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SitarMac

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Reply with quote  #1 
Hey ya'll-
It has to be really something to live under the shadow of Vilayat Khan. VK was so dazzling and brilliant that anyone in his circle would not really be concidered an equal , much less a peer.

As much as I absolutely LOVE VK-Sahib, I have to give my thoughts on his brother and cousin. Imrat and Rais are both INCREDIBLE Sitarist. I never tire of finding new recordings that have gone unheard by me and giving them a thorough study. I have seen Imrat Khan, and even met him....What a really great guy.......Lost in thought, sorry-ANYWAY, I have never seen Rais Khan, but I think both of these Sitarist are of great calibre and I personally think that they are of equal footing to VK-Sahib. I have put a couple of recordings in the Raga Mood box for listen by both....

I can't put my finger quite on it, but both of these performers have a real clarity and focus for the Gaiyaki ang......There is something lyrically exciting to both of these performers that I really appreciate.....Pay special attention to Rais Khan. Not only did he have the coolest beefcake pompador back in the day, but he is really one of the cleanest Sitarist I have ever heard....Take a new listen to these guys....So worth listening to.

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trippy monkey

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Reply with quote  #2 
Josh
I totally agree. The much under-rated Rais Khan performed quite a bit for BBC TV in the 80s most of which I taped. There's an interview where he talks about 'pinching' a tune from a blind French accordionist while in Paris.
He is extremely lyrical too. I managed to find his Darbari Kanada just recently here, along with the Pahadi Piloo stuff with the guitarist.

Imrat Khan was a popular regular too. I have a lot more of his stuff from various UK TV channels both of whom I think I managed to get onto DVD last year. Small of stature but BIG in talent. There's a workshop in England with Nicholas Magriel on sarangi, Lateef Ahmed Khan on tabla & various western instrumentsplayers.
I got my 40 year old sitar from the guy who was his manager in the early 80s. Imrat Khan had also played it a little. OOOHHHHH I hear you say.

Nick
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barend

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Reply with quote  #3 
I also really like Rais Khan....what I like the most is his timing....sometimes he really plays out of time...totally against the taal...not exactly, 3, 4, or 5 notes in one beat....something in between, then going a little faster or slower and coming back in time.....really great!! and hard to copy....

Last year I saw a concert of him in Pune and that was really dissapointing...it almost destroyed my admiration for him....he was only doing fast taans and he would start something and then immediately start something else....not so great....but then when I listen to his older stuff, I really enjoy it....
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coyootie

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Reply with quote  #4 
imrat moved to St Louis some years back ,and has been ripping off his students in classical manner,many of whom abandoned him due to his character.......his playing ranges from sublime to quite gimmicky. it is much easier to wow western audiences by playing real fast than playing profoundly. one of his sons did a concert in st louis and started off at 200 miles an hour and then speeded up. 1/2 the audience left at the intermission becasue there was nothing worth hearing musically........i was amazed that largely non- connoisseurs picked up on it. a friend asked me,'is this guy just chops and no soul'?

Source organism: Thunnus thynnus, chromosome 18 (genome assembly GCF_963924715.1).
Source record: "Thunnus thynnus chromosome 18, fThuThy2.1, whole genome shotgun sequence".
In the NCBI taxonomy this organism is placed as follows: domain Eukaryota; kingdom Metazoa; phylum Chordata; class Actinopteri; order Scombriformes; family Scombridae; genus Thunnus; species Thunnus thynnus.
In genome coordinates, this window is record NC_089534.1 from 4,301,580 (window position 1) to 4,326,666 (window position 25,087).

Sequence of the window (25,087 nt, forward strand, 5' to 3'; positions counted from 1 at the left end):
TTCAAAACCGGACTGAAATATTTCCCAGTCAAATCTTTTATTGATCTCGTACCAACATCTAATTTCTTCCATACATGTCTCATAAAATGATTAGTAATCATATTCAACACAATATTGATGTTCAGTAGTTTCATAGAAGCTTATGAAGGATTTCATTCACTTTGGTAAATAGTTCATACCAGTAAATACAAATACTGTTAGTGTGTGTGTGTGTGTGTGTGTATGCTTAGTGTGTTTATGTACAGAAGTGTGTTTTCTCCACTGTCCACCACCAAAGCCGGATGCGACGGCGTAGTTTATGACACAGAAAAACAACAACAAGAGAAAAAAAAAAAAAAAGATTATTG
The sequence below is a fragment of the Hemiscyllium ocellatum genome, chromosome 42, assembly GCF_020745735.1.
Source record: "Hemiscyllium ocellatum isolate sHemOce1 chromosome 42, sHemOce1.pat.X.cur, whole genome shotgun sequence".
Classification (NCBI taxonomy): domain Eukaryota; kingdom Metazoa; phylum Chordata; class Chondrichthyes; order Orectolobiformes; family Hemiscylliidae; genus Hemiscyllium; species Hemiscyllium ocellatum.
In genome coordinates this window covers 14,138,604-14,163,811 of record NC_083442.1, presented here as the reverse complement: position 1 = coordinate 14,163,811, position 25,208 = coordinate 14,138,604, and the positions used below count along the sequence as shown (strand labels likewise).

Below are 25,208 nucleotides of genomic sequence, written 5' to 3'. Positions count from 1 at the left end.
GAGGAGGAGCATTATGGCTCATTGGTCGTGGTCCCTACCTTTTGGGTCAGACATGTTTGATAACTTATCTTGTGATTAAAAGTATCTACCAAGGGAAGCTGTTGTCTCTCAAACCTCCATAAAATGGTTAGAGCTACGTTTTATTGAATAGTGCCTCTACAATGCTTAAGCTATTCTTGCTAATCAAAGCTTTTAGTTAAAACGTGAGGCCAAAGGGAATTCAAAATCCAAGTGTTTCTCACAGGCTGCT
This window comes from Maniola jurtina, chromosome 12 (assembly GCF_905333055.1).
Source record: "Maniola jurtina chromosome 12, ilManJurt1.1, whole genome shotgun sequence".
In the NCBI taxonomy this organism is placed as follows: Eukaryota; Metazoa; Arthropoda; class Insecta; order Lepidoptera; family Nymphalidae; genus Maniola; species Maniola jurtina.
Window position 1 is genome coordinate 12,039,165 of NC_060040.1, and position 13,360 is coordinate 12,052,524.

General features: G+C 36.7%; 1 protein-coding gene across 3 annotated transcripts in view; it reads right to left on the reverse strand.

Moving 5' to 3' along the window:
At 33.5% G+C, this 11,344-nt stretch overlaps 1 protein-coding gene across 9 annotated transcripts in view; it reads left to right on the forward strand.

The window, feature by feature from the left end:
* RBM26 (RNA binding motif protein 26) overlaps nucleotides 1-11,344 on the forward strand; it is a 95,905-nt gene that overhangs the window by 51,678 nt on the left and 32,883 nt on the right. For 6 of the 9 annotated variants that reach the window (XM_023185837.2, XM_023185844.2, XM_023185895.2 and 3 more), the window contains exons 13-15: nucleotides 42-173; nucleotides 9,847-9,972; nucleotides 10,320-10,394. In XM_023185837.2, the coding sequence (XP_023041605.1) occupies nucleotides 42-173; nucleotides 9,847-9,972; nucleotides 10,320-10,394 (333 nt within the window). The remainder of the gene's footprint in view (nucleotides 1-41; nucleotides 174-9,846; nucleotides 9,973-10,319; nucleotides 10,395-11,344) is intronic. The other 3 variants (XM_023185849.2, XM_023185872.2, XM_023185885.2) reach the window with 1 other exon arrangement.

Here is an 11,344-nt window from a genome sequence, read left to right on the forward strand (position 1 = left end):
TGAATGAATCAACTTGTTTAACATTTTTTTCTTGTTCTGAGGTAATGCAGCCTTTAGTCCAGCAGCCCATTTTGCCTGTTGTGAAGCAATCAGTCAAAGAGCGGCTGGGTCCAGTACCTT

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sitarman

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Reply with quote  #5 
Gee- sounds like the rock guitar scene lately....
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subbarao1

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Reply with quote  #6 
Rais Khan is VK's nephew, not his cousin, I thought. I listened to his Darbari lately. Not on the level of VKs, but a cut above Shujaat's (of whom I am fan).
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Surbaharplayer

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Reply with quote  #7 
Same thing over here: two years ago I travelled to Germany to see Imrat Khan play (was my first surbahar concert): after the alaap he started to rattle away fast tanas (on surbahar) that sounded like crap; just flubberdeflubber, no clear notes at all. After about 10 minutes all of a sudden about 30 people stood up (at the same time!!) and left the hall. He stopped playing and told the audience a good concert was not only about the music but the audience as well.....

Remco
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Jay M

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Reply with quote  #8 
This is a great interview w/ Imrat Khan. I feel bad for him re: his falling out with Vilayak Khansahib and Shuujat. I heard a BBC audio of him playing and instructing an audience on indian classical music. It was a nice hour of playing and discussion, he did a very nice, playful version of Bilawal. I agree though.....his playing can run hot and cold and I think he is bitter about alot of things that happened in his life.

http://www.kavitachhibber.com/imrat_khan.html

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